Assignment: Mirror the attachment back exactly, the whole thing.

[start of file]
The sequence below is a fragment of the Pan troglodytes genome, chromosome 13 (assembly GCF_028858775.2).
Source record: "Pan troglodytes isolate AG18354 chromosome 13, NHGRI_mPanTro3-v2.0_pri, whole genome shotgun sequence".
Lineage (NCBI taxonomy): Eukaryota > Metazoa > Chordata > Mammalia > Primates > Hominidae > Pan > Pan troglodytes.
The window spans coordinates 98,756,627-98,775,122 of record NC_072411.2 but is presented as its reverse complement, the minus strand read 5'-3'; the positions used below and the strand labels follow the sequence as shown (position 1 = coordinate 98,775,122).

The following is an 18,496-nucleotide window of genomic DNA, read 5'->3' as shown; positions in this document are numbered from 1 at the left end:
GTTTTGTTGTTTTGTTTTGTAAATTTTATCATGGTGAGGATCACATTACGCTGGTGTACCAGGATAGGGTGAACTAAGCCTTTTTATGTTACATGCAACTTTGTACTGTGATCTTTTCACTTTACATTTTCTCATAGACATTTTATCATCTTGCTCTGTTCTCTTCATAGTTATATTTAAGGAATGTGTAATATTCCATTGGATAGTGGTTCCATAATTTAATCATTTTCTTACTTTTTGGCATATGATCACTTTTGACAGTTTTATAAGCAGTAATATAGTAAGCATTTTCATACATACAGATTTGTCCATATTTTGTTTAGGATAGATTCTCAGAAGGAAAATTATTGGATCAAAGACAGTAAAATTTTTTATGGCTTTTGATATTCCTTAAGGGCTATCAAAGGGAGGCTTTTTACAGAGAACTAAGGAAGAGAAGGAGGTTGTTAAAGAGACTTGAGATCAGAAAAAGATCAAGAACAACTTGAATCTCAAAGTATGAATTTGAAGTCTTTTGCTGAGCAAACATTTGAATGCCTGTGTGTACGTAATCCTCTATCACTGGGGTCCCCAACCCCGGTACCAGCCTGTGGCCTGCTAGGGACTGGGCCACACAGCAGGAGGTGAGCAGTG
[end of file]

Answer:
The sequence below is a fragment of the Pan troglodytes genome, chromosome 13 (assembly GCF_028858775.2).
Source record: "Pan troglodytes isolate AG18354 chromosome 13, NHGRI_mPanTro3-v2.0_pri, whole genome shotgun sequence".
Lineage (NCBI taxonomy): Eukaryota > Metazoa > Chordata > Mammalia > Primates > Hominidae > Pan > Pan troglodytes.
The window spans coordinates 98,756,627-98,775,122 of record NC_072411.2 but is presented as its reverse complement, the minus strand read 5'-3'; the positions used below and the strand labels follow the sequence as shown (position 1 = coordinate 98,775,122).

The following is an 18,496-nucleotide window of genomic DNA, read 5'->3' as shown; positions in this document are numbered from 1 at the left end:
GTTTTGTTGTTTTGTTTTGTAAATTTTATCATGGTGAGGATCACATTACGCTGGTGTACCAGGATAGGGTGAACTAAGCCTTTTTATGTTACATGCAACTTTGTACTGTGATCTTTTCACTTTACATTTTCTCATAGACATTTTATCATCTTGCTCTGTTCTCTTCATAGTTATATTTAAGGAATGTGTAATATTCCATTGGATAGTGGTTCCATAATTTAATCATTTTCTTACTTTTTGGCATATGATCACTTTTGACAGTTTTATAAGCAGTAATATAGTAAGCATTTTCATACATACAGATTTGTCCATATTTTGTTTAGGATAGATTCTCAGAAGGAAAATTATTGGATCAAAGACAGTAAAATTTTTTATGGCTTTTGATATTCCTTAAGGGCTATCAAAGGGAGGCTTTTTACAGAGAACTAAGGAAGAGAAGGAGGTTGTTAAAGAGACTTGAGATCAGAAAAAGATCAAGAACAACTTGAATCTCAAAGTATGAATTTGAAGTCTTTTGCTGAGCAAACATTTGAATGCCTGTGTGTACGTAATCCTCTATCACTGGGGTCCCCAACCCCGGTACCAGCCTGTGGCCTGCTAGGGACTGGGCCACACAGCAGGAGGTGAGCAGTG